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Law360, London (April 29, 2021, 3:04 PM BST) -- The British government should consider introducing an insurance scheme based on earnings for the jobless to replace its current social security system after lessons learnt from the coronavirus pandemic, a think tank said on Thursday.
The Resolution Foundation said the £111 billion (£155 billion) the government spent on supporting incomes during the virus outbreak should serve as a reminder of the importance of welfare support.
But the benefits regime could be strengthened, according to a study carried out by the foundation — which seeks to improve the living standards of low- and middle-income earners — on the pandemic and lessons for the social security system
Government payments under the system before the health crisis hit were set at low, flat rates and provided low levels of earnings replacement for people who lose their jobs, the report said.
The think tank has put forward reforms for the government to consider. These include an earnings insurance scheme — in which the benefits people get is linked to their past employment — for individuals who end up unemployed when a fixed-term contract ends or when they are made redundant.
To be eligible, workers would need to have made adequate national insurance contributions: for example, they should have been in work for 12 months before becoming unemployed.
The program would entitle them to 80% of previous earnings with a cap on payments of £2,500 a month, and payments would last for three to six months, the foundation proposed in its report. The think tank estimates that the scheme could cost the government £900 million or £1.7 billion a year in 2024-25, depending whether the payments last for three or six months.
The figures are based on the labor market immediately before-COVID-19 struck. But the cost could be £3.3 billion for a program that paid out for three months if estimates were linked to 2009, the highest period of unemployment since 1992, according to the report.
The study pointed to the low level of support the security system provides for people aged under 25.
That group gets £59 a week under universal credit, money the government pays out to people on low income or out of work. The figure can go up to £79 when taking into consideration a £20 weekly increase, an additional COVID-19 support payment from the state.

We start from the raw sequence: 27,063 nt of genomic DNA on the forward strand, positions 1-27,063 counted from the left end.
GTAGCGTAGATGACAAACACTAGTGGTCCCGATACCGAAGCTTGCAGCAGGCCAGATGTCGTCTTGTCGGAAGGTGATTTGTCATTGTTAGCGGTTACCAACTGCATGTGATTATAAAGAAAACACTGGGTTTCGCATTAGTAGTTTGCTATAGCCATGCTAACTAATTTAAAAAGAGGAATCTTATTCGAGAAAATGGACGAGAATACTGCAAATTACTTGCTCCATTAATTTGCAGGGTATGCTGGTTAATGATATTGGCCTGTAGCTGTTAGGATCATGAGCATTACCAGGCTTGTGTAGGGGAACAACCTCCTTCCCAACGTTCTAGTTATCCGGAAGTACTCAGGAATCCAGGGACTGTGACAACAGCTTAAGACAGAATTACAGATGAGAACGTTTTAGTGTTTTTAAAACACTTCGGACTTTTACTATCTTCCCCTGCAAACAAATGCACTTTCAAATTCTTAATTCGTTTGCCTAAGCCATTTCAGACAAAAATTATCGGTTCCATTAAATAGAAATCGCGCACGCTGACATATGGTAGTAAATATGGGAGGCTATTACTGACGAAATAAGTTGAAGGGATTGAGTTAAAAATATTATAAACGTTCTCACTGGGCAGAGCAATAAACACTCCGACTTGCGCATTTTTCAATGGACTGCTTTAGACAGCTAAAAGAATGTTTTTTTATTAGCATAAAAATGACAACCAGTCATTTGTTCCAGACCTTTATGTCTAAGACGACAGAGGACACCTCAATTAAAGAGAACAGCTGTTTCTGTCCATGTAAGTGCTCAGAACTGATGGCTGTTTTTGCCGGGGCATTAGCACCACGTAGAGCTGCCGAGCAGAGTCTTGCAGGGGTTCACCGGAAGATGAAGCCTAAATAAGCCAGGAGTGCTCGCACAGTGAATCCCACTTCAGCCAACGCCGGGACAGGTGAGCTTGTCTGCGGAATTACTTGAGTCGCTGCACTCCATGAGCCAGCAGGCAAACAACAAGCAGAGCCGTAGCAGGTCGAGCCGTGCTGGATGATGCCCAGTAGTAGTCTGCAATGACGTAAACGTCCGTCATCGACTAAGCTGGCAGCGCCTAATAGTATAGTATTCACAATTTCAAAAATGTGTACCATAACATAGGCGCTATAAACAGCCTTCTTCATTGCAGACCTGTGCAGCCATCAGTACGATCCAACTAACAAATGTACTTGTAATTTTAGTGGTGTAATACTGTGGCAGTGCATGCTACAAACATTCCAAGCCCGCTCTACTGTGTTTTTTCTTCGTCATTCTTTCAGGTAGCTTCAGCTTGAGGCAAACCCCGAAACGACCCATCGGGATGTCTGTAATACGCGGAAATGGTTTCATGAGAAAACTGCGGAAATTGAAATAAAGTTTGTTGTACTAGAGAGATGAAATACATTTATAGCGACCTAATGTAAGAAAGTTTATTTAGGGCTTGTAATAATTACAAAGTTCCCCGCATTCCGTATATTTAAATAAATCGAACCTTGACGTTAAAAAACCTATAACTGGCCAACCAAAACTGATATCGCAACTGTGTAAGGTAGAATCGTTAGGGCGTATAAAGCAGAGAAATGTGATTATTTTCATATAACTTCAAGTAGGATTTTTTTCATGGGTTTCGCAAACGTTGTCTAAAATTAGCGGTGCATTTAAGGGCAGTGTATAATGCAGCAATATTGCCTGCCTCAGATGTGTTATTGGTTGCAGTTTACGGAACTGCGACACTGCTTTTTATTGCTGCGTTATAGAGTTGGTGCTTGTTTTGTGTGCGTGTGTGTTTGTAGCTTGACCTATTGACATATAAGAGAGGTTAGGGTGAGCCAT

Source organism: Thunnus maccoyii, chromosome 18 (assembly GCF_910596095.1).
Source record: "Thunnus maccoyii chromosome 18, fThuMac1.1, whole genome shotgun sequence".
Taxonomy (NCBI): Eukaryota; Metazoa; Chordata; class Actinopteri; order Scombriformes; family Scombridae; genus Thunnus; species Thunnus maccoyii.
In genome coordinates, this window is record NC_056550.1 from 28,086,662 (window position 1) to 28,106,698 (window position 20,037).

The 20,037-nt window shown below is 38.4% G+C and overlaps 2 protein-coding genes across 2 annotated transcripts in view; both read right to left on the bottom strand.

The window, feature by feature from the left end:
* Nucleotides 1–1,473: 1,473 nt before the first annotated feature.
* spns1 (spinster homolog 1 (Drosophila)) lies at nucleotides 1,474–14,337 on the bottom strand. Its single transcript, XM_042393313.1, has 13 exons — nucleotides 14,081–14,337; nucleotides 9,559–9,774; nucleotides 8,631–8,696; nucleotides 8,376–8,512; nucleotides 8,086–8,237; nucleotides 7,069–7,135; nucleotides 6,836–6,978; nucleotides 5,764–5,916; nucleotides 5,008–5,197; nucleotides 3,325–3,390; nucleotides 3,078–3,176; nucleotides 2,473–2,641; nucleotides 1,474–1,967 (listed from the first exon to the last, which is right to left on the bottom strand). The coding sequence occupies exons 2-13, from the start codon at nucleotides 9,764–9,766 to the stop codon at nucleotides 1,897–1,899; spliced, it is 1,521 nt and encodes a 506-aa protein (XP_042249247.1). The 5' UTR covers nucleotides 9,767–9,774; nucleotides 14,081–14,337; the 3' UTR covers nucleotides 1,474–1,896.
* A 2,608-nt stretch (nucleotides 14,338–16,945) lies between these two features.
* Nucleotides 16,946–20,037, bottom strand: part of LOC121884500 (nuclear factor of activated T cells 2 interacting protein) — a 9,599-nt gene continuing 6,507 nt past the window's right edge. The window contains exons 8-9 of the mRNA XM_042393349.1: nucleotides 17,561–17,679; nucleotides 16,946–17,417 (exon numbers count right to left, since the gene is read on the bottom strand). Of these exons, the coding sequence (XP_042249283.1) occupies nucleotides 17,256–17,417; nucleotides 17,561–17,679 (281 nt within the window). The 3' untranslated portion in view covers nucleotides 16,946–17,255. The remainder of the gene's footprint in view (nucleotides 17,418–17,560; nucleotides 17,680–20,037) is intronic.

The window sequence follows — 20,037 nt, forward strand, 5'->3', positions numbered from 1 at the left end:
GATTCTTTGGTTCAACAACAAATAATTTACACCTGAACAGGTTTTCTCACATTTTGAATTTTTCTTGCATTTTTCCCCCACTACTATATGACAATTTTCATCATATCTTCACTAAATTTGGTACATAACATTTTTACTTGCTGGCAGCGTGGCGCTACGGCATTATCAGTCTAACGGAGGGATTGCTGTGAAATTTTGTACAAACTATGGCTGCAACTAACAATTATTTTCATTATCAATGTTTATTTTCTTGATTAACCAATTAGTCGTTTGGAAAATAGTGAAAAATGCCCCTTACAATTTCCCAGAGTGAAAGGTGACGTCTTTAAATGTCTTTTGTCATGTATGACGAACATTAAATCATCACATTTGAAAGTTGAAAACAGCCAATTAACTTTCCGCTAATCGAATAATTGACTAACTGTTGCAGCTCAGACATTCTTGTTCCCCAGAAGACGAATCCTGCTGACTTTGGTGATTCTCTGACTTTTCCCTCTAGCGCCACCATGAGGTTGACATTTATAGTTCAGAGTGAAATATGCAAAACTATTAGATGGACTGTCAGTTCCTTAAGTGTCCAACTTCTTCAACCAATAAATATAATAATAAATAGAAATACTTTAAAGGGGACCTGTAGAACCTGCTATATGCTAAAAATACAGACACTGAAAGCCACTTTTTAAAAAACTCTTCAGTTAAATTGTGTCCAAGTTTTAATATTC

Younger workers emerged as the employees most likely to be furloughed, lose their jobs or experience a drop in earnings, the study said. Unemployment in the 18-24 age group is currently at 12.8%.
"So the lesson we draw, overall, is that the basic level of support provided by the social security system pre-crisis was insufficient given the needs of low-income families, and particularly for younger adults," according to the think tank, which said its suggested policies are intended to be illustrations rather than concrete proposals.
"The experience of the pandemic has made this more apparent to a wider cross-section of society," the think tank added
According to the study, £82 billion was spent in 2020-21 on the three main state policies to support household incomes – the job retention program, the self-employment income support scheme and the increases to benefit entitlements announced as a result of the crisis.
The pandemic has also hit the National Insurance Fund, which pays out retirement pensions and other social benefits expects, causing a multibillion-pound shortfall in its income.
The government has worked alongside banks to provide support for businesses struggling to cope because of the pandemic.
A government spokesperson said its emergency measures have helped people throughout the pandemic and in the face of disruption to the jobs market.
"As restrictions are eased we know that getting into well-paid work is the best way to boost household income which is why our multibillion-pound Plan for Jobs is already helping people re-join the workforce," the spokesperson said. "Meanwhile, there is a comprehensive package of financial support in place for workers who need to take time off due to sickness, with many employers paying more than the minimum level of statutory sick pay."
--Editing by Ed Harris.
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